Painstaking renovations went into Beacon’s historic Telephone Building, and it’s time for a new owner to reap the rewards.
Located on a highly-visible corner on Main Street, the Telephone Building might just stop you in your tracks if you’re out for a stroll in Beacon. The limestone-white cornice and column capitals contrast against brick, while the iron “Telephone Building” sign gleams with gold leaf. It didn’t always look this good, and you can thank a local art conservator for bringing it into the 21st-century.
But First, Some History.
The 4,086-square-foot brick beauty dates back to 1907 and was once filled with rows of switchboards and operators. The Hudson River Telephone Company housed the latest equipment in communications technology, including special booths on the first floor for “transient users of the service,” meaning even if you didn’t have a phone at home, you could still place a call at the Telephone Building. This might seem antiquated while you’re reading this on your smartphone, but in 1907, that was #kindofabigdeal.
When art conservator Deborah Bigelow purchased 291 Main Street back in 1992 for her art business, it needed all kinds of work. Bigelow made the Telephone Building one of her main projects in 2003, and she set about removing old paint, working on the roof and foundation, connecting the building to natural gas and other mechanical upgrades. Working part-time, she also restored brick walls, hardwood floors, and a variety of original features. These painstaking upgrades are evident in her before-and-after photos.
Old Building, New Purpose.
Smashcut to 2019, and the busy switchboard operators responding to a chorus of incoming calls are gone. The Telephone Building is now home to commercial tenants – creative types and entrepreneurs – drawing inspiration from the lofty, light-filled spaces with their 11-foot high ceilings, brick and plaster walls, ebonized oak windows, golden maple floors, and bronze hardware.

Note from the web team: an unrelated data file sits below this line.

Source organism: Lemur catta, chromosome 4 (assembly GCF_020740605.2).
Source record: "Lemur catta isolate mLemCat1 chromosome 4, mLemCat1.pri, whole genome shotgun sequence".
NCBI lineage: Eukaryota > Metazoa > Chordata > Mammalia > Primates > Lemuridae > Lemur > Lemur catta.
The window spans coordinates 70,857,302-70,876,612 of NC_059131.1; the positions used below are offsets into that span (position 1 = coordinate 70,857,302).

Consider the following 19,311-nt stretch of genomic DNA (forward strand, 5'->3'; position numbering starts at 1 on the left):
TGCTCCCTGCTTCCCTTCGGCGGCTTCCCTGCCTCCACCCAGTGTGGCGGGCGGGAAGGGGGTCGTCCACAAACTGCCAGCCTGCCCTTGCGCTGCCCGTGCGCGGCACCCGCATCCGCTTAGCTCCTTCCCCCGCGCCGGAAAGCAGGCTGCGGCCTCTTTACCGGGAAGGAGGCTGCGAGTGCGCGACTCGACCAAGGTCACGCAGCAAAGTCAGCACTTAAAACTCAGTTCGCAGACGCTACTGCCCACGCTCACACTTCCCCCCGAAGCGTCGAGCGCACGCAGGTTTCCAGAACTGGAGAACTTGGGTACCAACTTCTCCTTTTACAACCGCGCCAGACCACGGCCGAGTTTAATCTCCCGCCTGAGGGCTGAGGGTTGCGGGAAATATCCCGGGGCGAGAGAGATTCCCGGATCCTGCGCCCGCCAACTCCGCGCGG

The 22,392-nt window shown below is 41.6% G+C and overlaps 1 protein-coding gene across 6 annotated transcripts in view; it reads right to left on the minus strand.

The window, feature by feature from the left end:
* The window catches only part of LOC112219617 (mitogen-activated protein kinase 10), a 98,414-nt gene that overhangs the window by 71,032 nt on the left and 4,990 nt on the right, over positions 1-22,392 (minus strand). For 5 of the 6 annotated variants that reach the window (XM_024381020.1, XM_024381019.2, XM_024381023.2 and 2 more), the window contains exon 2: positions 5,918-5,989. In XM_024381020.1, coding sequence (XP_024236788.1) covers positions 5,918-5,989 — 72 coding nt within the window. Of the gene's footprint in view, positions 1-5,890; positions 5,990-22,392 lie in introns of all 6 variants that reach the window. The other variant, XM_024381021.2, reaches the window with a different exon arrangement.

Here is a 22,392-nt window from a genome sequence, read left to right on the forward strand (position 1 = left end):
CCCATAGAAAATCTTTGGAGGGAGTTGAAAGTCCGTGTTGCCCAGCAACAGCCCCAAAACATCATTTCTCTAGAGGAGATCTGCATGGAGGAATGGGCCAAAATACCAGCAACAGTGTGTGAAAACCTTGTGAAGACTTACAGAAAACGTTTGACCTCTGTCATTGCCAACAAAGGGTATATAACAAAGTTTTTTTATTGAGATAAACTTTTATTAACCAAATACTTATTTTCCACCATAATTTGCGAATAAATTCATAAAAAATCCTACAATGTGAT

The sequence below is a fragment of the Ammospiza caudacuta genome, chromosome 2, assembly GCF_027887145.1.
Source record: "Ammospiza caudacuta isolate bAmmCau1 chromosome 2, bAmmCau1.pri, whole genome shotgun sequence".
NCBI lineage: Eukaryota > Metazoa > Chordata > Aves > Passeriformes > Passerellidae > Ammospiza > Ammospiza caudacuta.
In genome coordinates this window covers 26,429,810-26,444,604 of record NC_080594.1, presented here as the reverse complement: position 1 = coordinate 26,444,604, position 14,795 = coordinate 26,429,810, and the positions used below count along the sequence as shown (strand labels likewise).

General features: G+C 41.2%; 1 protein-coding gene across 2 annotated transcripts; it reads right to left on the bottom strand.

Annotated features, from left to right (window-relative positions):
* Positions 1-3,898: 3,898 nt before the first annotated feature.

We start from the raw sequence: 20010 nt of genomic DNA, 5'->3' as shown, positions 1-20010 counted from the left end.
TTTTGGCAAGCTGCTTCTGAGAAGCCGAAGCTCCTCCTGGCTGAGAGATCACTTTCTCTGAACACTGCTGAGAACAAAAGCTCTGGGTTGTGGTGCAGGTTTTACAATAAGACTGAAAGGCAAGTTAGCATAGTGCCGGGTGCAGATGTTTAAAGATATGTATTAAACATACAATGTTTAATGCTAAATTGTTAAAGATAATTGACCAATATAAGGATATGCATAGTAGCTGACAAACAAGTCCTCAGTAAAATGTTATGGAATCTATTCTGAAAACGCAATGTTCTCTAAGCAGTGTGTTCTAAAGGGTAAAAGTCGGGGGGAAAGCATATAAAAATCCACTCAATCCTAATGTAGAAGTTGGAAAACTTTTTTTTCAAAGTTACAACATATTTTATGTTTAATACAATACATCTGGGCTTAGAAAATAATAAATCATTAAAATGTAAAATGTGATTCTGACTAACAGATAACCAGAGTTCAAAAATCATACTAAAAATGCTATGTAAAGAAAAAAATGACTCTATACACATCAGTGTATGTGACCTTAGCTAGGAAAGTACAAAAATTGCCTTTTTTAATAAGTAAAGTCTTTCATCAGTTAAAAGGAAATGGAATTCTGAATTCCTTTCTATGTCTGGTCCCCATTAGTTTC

Looking to switch gears entirely? The Telephone Building is also zoned for “live/work” and could provide someone with a special opportunity for live/work space. “While the first floor front room would have to remain as office or other work space,” Bigelow explained, “the second floor could be reinterpreted to provide loft-like living with improvements to the bathroom and kitchen.”
Furthermore, zoning laws allow for a rooftop garden that would provide an unimpeded and panoramic view of nearby Mount Beacon.
Bonus: A Finished Basement.
Finally, the additional lower-level floor provides opportunity for a residential garden apartment, or can continue to be used for conferences, special events, or more work space.
Meet the Art Conservator.
For Bigelow, renovating the Telephone Building is the culmination of a 40-year-long career as an art conservator. Her extensive resume ranges from preserving a life-size 18th-century French carved and gilded eagle, to conserving gilded antiques for the late Berry B. Tracy, then curator-in-charge of the American Wing at the Metropolitan Museum of Art, to lecturing and teaching at the Smithsonian.
291 Main Street, Beacon, NY is listed for $1,240,000.
For more information on the Telephone Building sale, visit telephonebuildingbeacon.com.